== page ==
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Ireland to hold referendum on abortion ban

09 February 2018


Taoiseach Leo Varadkar briefs reporters on the referendum plans, at Government Buildings in Dublin, Ireland, at the end of last month

Taoiseach Leo Varadkar briefs reporters on the referendum plans, at Government Buildings in Dublin, Ireland, at the end of last month

A NEW referendum on Ireland’s almost total constitutional ban on abortion is to be held in early summer.

The “eighth amendment” to the Constitution, made in 1983, which enshrined an equal right to life for both the mother and the unborn, has been a source of ongoing tensions ever since. It created a dilemma for the medical professionals, and failed to address the flow of women with unwanted pregnancies to the UK and the Continent for terminations.

On several occasions, the judiciary has called for the Oireachtas (government) to enact legislation to clarify individual cases, and the non-Roman Catholic Churches have suggested that such moral issues should not be matters for the Constitution.

In 1983, RC bishops and parochial clergy supported “the eighth”, and 67 per cent voted in favour; today, the influence of the RC Church has lessened, and same-sex marriage and full rights for LGBT are the norm.

The current minority Fine Gael government, propped up by the traditionalist Fianna Fáil opposition, acted on the issue last year by creating a citizens assembly chaired by a high-court judge. After several meetings, and views from expert witnesses, the Assembly reported back to the government with the majority recommendation — almost two-thirds of the vote — that abortion should be allowed with no restrictions.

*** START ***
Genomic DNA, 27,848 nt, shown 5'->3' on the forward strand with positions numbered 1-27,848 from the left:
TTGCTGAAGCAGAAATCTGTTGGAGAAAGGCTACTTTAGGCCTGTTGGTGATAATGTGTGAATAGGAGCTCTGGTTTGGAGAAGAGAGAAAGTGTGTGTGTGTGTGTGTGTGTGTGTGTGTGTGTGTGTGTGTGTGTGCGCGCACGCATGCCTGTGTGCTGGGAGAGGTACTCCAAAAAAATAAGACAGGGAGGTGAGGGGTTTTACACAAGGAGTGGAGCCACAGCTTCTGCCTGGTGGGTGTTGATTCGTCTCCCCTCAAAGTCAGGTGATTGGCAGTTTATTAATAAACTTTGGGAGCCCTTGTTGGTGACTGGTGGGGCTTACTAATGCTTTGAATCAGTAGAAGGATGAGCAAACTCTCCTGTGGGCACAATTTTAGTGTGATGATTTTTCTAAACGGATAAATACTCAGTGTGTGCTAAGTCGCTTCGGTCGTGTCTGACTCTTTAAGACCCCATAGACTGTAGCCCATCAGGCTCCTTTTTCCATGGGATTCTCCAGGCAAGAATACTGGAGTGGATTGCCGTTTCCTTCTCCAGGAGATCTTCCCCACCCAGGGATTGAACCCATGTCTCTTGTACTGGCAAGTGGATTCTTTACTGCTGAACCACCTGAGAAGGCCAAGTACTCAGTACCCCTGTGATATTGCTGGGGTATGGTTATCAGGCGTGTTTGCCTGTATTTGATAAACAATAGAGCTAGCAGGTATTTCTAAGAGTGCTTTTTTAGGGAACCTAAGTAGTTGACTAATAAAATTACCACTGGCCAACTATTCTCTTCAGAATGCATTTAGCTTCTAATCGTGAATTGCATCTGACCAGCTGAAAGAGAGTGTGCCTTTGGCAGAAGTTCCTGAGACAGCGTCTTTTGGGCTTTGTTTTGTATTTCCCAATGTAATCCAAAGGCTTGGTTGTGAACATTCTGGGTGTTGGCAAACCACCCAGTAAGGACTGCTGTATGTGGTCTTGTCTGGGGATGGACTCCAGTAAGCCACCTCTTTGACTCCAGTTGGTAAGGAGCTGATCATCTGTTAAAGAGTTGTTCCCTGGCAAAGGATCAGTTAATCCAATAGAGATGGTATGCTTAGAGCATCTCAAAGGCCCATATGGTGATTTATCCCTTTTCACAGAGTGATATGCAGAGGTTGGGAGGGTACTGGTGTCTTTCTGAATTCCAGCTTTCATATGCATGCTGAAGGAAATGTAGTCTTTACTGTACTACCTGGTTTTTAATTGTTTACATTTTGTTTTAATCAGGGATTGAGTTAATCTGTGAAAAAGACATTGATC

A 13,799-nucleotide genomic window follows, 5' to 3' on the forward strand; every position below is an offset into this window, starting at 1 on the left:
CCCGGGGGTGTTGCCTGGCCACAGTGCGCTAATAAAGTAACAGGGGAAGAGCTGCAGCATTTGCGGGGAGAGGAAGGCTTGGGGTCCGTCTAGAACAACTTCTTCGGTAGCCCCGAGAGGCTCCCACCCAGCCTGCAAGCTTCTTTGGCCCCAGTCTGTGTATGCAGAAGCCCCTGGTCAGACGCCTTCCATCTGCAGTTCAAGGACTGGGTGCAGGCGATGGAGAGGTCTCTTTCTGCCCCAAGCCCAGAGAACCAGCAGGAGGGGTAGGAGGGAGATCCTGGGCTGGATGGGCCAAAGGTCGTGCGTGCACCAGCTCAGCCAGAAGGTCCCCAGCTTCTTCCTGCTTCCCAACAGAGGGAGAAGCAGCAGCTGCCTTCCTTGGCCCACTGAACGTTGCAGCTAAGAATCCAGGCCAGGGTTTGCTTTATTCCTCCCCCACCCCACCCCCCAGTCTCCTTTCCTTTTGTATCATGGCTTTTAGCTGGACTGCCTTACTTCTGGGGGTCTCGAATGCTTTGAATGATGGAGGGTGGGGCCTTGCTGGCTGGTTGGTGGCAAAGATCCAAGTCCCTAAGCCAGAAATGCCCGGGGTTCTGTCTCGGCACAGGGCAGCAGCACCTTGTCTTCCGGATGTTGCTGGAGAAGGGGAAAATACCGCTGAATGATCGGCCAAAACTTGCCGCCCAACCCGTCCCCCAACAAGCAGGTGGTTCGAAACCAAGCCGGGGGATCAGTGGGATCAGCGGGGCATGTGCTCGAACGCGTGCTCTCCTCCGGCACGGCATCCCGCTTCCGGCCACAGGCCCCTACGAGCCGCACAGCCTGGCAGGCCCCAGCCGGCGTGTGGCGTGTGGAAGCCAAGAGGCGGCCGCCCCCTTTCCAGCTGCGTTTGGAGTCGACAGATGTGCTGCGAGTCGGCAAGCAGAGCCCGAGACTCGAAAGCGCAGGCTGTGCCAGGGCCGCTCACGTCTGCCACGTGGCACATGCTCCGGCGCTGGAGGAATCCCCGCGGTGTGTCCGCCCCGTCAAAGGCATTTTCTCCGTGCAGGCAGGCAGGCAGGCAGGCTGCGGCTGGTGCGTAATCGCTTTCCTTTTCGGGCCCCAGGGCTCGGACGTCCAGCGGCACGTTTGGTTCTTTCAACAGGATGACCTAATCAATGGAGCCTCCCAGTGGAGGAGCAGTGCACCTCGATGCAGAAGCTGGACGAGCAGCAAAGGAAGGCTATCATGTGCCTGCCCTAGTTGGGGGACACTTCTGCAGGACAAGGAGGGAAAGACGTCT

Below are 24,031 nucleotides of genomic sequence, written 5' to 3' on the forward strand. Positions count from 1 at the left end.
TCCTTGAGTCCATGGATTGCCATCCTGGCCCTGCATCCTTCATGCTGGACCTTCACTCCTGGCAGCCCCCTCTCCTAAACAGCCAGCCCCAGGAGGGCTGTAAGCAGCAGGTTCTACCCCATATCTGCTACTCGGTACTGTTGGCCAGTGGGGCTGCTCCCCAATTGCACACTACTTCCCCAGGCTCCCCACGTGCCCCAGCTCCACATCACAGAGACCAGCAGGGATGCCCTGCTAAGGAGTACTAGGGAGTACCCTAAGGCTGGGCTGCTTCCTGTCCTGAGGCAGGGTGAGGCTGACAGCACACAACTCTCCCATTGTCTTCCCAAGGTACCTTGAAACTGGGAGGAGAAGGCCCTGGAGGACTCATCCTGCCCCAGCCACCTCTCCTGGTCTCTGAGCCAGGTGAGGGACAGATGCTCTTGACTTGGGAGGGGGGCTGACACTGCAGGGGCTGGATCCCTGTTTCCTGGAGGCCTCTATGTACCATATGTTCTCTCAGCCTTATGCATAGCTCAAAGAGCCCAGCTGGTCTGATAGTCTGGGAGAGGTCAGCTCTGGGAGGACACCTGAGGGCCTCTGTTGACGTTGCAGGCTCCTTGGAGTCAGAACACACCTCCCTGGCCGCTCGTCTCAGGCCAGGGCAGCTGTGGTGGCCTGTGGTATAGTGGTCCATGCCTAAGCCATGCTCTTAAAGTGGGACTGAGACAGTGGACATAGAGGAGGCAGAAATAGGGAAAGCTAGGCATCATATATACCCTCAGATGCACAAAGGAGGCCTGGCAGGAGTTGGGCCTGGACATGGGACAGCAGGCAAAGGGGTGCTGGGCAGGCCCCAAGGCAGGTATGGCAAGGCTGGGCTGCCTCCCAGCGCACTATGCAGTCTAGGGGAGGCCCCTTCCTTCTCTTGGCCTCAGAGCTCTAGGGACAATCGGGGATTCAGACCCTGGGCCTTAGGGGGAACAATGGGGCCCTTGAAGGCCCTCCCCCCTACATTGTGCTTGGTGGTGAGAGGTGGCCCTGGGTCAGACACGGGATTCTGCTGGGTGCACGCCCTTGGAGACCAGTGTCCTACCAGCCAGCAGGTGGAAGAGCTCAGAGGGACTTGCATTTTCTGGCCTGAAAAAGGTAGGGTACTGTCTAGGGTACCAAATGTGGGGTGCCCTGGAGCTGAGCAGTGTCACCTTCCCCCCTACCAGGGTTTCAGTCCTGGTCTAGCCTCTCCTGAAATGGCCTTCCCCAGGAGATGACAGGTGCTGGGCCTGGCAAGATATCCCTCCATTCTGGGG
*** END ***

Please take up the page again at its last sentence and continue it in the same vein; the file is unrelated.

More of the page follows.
When the Oireachtas received the report, the Dáil responded overwhelmingly in favour of the deletion of the constitutional amendment, as did members of the Senate, Seanad Éireann.

It was recognised, however, that a blanket freedom of access to unlimited abortion would not be acceptable; so the committee appointed by the government to set out the terms of the referendum proposed allowing abortion on demand up to 12 weeks. This has the approval of both leading parties, and of Sinn Féin.

The Taoiseach (Prime Minister), Leo Varadkar, has undertaken to publish an explanatory Bill on the proposals before the referendum, but the question remains whether, while supporting the removal of the eighth amendment, the legislation allowing abortion on demand up to 12 weeks will command the support of a majority of TDs (MPs).

A survey in the Irish Times, published on Saturday, showed that 56 TDs supported the proposal, while 51 opposed. A further 51 were undeclared or undecided.

The RC Bishop of Elphin, the Rt Revd Kevin Doran, who chairs the RC Bishops’ Conference’s Task Group on Bioethics and Life, wrote in a pastoral letter: “If society accepts that one human being has the right to end the life of another, then it is no longer possible to claim the right to life as a fundamental human right for anybody. A number of EU states have already legalised euthanasia.”

The Church of Ireland and Protestant Churches are in general agreement on opposition to abortion on demand, but would support the procedure where the health or life of the mother is in grave danger.

The Church of Ireland is uncomfortable with the availability of abortion other than in cases of “strict and undeniable medical necessity”, but, since 1983, has continually questioned the use of a constitutional amendment to address “complex moral problems”.

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